Tony A showed a plain box with a switch on its lid. Operating the switch caused half of the lid to be pushed open by an illuminated hand which then reached out and pushed the switch off and withdrew itself and the lid closed. Quite a surprise first time!
Photos by Les Dobbing

Allan P brought the chassis for a 5” BR 9F, the plates were supplied by Malcolm High.

Jon S presented a 7.1/4” ‘Lion’ tender chassis with the frame in solid timber, as the original. All the fittings were hand-made including the bolts!

Don W brought a rotatable loco construction frame and also a 3.1/2” GNR tender. The engine for this is complete and steamed.

Bill S showed an LBSC 5” Maid of Kent, frames were laser cut and had already taken 4yrs in the building.

Len W displayed components for a tri-tone chime whistle for a 4” scale Maclaren traction engine.

Geoff M brought parts for a BR Class 2 loco – mainly for advice, which was not lacking!

Ian J showed a 3.1/2” LNER K1 loco which so far had taken 18 months.

John H presented a 3.1/2” LSWR Adams Radial tank engine chassis, named ‘Copyne’, representing 12 months work.

John O showed a 3.1/2” LNWR Jumbo tender chassis (Chris Raywood). Also shown was an axle with driving wheels for a 7.1/4” ‘Lion’.

Graham R had brought components of a Winson kit for a 5” GWR 14XX Tank engine.

Dave M showed something in a very different scale, a 16mm Peckett spirit-fired tank engine and a part-built plywood carriage.

Les D brought his Gold Award-winning (some 10 years ago at the Ascot M.E. Exhibition) freelance Side Lever steam engine for a paddle steamer. He read out the model’s constructional details and what had been used – all items of scrap!

Matthew S presented components of his 5” Don Young design 0-6-0 Saddle Tank ‘Jack’.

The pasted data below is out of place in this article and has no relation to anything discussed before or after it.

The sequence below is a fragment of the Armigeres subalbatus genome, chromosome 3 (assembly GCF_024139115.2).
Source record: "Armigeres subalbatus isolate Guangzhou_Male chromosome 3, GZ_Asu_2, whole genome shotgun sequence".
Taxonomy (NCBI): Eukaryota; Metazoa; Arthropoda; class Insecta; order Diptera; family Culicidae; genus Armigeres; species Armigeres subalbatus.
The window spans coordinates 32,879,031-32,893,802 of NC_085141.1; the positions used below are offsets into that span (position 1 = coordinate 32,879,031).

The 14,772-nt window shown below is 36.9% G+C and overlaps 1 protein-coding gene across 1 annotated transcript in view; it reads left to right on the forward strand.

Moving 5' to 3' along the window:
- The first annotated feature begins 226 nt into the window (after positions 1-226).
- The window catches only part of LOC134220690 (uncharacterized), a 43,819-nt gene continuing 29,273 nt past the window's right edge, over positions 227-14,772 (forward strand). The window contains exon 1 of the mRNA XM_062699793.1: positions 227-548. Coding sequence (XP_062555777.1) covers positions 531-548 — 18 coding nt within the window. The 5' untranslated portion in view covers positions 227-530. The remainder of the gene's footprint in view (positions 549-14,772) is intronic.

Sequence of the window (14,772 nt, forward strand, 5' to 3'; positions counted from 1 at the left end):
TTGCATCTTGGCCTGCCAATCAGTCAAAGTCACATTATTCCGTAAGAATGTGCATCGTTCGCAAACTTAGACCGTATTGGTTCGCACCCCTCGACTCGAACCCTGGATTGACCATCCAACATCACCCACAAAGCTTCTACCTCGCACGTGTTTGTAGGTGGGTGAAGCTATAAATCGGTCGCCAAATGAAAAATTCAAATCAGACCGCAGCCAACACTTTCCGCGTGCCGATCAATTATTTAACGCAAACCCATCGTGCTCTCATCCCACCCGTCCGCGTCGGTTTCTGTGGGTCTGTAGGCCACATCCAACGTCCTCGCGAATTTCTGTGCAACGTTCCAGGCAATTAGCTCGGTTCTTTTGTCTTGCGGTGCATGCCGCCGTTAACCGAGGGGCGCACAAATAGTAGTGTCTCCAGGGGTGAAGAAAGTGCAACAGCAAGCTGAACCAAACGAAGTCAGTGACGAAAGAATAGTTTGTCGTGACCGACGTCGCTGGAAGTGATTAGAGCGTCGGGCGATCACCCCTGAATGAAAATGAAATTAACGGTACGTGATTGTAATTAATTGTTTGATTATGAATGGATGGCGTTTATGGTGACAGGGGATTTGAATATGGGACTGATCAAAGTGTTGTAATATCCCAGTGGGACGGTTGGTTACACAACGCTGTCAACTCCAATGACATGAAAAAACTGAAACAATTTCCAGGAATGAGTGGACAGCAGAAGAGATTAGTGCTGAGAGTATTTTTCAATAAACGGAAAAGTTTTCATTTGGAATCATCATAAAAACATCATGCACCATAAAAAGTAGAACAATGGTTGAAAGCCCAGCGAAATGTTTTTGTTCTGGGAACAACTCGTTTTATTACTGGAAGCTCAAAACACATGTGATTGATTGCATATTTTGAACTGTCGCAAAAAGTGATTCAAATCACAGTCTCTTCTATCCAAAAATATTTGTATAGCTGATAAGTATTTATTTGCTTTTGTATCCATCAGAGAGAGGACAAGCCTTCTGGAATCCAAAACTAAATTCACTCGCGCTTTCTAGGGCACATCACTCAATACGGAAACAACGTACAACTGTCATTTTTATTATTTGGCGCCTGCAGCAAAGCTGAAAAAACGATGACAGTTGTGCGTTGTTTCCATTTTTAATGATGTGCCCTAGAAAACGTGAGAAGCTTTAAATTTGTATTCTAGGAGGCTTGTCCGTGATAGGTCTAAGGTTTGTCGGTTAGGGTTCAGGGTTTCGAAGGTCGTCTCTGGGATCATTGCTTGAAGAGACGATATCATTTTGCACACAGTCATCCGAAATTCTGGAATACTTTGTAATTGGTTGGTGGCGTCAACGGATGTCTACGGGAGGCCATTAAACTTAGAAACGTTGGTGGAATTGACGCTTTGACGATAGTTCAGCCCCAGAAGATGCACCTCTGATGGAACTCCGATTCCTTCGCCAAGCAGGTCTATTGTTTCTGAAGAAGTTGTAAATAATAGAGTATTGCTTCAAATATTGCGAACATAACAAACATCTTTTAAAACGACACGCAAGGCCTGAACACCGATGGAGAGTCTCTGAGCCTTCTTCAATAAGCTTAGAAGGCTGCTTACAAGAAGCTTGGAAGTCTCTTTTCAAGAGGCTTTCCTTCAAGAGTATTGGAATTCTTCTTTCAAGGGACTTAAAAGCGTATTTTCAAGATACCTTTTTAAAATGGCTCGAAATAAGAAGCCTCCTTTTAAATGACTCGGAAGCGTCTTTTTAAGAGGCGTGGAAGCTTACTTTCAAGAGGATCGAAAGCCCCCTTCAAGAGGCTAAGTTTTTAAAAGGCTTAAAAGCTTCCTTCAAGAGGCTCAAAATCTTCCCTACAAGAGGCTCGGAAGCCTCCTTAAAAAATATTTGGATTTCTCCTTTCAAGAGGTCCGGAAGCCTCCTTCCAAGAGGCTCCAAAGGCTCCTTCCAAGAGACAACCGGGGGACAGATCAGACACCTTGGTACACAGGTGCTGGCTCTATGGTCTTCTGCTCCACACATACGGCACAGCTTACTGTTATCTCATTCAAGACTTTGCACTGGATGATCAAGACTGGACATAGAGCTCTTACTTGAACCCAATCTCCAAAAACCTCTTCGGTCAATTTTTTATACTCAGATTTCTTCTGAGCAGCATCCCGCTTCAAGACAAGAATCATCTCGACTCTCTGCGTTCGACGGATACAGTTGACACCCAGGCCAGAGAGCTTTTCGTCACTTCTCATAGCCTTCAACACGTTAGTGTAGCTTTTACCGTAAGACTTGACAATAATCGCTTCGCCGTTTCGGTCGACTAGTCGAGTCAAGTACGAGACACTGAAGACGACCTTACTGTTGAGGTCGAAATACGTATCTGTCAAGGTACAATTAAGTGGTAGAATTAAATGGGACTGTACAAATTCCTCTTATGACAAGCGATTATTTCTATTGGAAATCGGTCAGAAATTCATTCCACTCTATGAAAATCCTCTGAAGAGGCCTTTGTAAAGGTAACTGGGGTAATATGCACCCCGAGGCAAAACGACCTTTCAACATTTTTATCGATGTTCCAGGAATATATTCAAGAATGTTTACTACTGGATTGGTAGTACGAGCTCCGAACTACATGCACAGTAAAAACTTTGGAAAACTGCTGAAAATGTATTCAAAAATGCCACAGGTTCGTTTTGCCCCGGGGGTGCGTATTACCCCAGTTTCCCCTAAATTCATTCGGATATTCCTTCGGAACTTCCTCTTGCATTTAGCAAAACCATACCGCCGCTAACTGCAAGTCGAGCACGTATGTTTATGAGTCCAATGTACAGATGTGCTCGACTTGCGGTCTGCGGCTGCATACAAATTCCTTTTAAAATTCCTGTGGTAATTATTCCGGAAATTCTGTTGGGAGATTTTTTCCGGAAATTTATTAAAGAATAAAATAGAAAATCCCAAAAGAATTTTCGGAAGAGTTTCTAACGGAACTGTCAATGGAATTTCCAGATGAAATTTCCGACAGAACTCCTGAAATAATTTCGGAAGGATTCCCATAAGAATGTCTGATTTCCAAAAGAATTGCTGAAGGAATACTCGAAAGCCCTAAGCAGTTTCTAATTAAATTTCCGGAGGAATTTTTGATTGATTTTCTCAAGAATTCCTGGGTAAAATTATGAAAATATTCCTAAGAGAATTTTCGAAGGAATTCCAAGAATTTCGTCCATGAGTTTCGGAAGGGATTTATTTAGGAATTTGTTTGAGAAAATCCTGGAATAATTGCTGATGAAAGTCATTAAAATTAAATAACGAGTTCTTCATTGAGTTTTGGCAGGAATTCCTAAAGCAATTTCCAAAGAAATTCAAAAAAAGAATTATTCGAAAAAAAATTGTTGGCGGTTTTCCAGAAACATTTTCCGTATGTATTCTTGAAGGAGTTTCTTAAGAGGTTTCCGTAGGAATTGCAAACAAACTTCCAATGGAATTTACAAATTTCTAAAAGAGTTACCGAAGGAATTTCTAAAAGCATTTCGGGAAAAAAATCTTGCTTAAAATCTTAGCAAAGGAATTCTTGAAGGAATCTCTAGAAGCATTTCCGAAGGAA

The builders gave description/advice of their offerings from which all present gained deeper knowledge.

An excellent evening of which all exhibitors should be very proud !!


Rail and Sail Day, 8th July 2017

Photos by D. Morris and R. Couche. Text F Stephen.

This event was a joint venture between Wirral Model Engineering Society and the Wirral Model Boat Club, based in West Kirby.

The day dawned fine, clear, sunny and warm and it stayed that way all day which helped to make the day very enjoyable.

Our friends from the boat club arrived prompt at 10.00 and set up the stands and gazebos. Both societies had exhibits on display. Society members mingled, chatted and enjoyed rides on both the ground level and raised tracks.

Lunch then followed and from the compliments received, was enjoyed by all! Our thanks to the ladies who so delightfully served all the refreshments during the day.

At 1.00 pm the exhibition was opened to the public and it was very gratifying to record that there were a good number of visitors to the exhibition. The atmosphere was enlivened by Tony playing his organ during the event and also allowing others to ‘have a turn’ with popular tunes. The crane and loading model was well used during the afternoon with many children obtaining a certificate to say they had unloaded the goods safely.

Around 4.00pm the event closed and was rapidly dismantled!

Thanks to members of both societies for the loan of the models for the exhibition, it was good to see and enjoy such a variety of items.

Thanks also to everyone who came along and supported the day, we were all pleased to see you.

Hand Cranked Organ

This organ was made by the man turning the handle. If you have any questions stop him and ask.